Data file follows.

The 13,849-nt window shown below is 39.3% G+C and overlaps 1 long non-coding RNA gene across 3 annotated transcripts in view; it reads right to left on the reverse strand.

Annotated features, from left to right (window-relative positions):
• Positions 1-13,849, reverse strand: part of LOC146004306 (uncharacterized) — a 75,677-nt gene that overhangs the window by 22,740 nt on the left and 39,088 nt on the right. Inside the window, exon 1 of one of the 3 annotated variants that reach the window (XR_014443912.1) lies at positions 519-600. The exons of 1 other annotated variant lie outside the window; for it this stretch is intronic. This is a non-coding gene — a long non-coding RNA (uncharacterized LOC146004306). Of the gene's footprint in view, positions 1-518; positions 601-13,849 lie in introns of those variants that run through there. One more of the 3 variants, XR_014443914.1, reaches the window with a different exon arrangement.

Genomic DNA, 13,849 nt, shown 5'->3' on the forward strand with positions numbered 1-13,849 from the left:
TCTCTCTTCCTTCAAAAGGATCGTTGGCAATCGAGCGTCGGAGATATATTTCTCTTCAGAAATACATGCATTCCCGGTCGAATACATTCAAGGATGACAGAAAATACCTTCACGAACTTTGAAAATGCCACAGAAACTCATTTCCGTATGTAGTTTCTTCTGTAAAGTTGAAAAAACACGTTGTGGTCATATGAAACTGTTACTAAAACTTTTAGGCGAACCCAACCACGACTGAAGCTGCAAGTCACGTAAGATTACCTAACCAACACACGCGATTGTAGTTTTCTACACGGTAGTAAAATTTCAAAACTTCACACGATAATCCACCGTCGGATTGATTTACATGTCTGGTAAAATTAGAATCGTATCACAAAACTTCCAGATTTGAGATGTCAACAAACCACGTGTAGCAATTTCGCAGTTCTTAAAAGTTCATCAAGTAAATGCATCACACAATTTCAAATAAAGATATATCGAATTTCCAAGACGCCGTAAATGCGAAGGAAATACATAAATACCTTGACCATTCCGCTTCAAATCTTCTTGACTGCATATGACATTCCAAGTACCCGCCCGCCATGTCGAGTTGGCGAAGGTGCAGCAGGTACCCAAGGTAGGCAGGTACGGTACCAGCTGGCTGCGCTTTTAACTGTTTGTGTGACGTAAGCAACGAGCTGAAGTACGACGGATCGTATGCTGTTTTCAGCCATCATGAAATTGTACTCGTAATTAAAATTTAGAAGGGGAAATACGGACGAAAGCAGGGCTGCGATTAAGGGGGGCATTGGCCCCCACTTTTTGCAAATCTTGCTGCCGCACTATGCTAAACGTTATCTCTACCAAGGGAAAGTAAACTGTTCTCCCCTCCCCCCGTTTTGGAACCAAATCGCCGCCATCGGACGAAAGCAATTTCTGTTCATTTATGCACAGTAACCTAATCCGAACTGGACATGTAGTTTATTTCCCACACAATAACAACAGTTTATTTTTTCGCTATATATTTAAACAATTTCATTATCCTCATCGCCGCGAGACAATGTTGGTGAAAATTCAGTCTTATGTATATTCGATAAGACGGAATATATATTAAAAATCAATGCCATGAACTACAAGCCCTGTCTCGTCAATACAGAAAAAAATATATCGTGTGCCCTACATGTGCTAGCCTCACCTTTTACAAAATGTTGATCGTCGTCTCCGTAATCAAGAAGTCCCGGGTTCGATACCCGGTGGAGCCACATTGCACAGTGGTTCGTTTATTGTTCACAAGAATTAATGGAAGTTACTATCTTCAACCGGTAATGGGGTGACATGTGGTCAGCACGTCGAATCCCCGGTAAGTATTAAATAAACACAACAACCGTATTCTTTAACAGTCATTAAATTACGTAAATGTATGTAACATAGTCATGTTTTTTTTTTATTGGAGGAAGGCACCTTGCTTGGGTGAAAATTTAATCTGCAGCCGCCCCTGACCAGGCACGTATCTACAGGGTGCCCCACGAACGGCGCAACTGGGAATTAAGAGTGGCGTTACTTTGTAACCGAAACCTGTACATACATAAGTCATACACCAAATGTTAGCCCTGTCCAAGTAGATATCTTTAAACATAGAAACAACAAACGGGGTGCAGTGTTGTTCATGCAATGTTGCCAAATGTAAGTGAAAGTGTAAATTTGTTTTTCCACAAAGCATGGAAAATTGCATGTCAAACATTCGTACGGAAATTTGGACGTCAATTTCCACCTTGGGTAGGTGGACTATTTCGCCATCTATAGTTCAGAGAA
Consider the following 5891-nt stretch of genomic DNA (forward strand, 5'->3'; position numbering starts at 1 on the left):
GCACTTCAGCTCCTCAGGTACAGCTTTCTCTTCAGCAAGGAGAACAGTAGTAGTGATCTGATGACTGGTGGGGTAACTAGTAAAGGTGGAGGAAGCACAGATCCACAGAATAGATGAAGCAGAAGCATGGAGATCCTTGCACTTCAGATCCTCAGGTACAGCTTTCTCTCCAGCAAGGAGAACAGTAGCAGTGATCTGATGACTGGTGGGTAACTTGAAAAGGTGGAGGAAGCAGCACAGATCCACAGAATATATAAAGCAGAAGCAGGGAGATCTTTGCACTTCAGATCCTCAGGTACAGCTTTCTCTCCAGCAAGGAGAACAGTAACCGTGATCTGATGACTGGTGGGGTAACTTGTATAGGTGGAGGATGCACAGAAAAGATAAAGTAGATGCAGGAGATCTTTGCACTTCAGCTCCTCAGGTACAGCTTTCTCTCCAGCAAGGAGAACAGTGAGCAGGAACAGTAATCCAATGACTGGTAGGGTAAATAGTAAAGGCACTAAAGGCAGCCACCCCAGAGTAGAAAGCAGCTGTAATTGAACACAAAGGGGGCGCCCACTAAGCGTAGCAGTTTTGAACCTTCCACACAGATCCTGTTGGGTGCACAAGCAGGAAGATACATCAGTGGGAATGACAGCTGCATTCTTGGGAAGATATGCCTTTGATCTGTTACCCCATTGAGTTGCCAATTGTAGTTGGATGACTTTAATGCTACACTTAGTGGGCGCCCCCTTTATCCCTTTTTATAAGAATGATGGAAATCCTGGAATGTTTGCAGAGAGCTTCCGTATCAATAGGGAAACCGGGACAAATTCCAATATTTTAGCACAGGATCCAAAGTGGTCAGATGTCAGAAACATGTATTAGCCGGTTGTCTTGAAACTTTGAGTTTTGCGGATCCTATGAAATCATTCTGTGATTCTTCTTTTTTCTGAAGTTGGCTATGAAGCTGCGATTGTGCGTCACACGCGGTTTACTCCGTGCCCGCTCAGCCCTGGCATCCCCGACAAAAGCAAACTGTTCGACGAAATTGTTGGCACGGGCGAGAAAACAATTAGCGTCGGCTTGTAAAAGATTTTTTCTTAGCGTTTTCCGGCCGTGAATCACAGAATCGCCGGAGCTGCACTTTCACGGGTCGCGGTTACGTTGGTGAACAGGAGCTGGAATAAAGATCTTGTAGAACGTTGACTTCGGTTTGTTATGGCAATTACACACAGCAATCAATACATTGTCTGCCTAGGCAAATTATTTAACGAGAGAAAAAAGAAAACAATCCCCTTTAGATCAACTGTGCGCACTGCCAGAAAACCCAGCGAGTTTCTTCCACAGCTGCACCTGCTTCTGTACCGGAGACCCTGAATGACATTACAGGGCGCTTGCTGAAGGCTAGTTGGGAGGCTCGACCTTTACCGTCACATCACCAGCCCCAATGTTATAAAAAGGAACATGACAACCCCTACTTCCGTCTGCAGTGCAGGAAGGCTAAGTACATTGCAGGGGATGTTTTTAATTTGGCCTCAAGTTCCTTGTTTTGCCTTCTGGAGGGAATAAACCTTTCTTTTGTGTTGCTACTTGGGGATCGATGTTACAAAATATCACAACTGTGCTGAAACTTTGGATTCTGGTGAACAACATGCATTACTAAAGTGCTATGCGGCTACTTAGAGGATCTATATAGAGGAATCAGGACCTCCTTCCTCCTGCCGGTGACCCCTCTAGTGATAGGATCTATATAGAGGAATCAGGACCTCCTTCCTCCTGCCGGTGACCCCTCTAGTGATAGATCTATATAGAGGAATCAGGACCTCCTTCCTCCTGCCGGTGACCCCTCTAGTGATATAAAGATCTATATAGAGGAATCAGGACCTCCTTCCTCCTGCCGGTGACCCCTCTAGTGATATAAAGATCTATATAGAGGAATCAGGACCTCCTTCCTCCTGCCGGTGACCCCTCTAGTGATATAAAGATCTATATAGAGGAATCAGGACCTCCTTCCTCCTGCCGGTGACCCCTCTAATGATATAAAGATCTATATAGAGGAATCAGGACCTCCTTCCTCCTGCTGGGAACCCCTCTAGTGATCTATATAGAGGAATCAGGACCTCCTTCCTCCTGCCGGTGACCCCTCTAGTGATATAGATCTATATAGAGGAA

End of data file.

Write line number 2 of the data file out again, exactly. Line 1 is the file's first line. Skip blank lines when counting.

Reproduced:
Annotated features, from left to right (window-relative positions):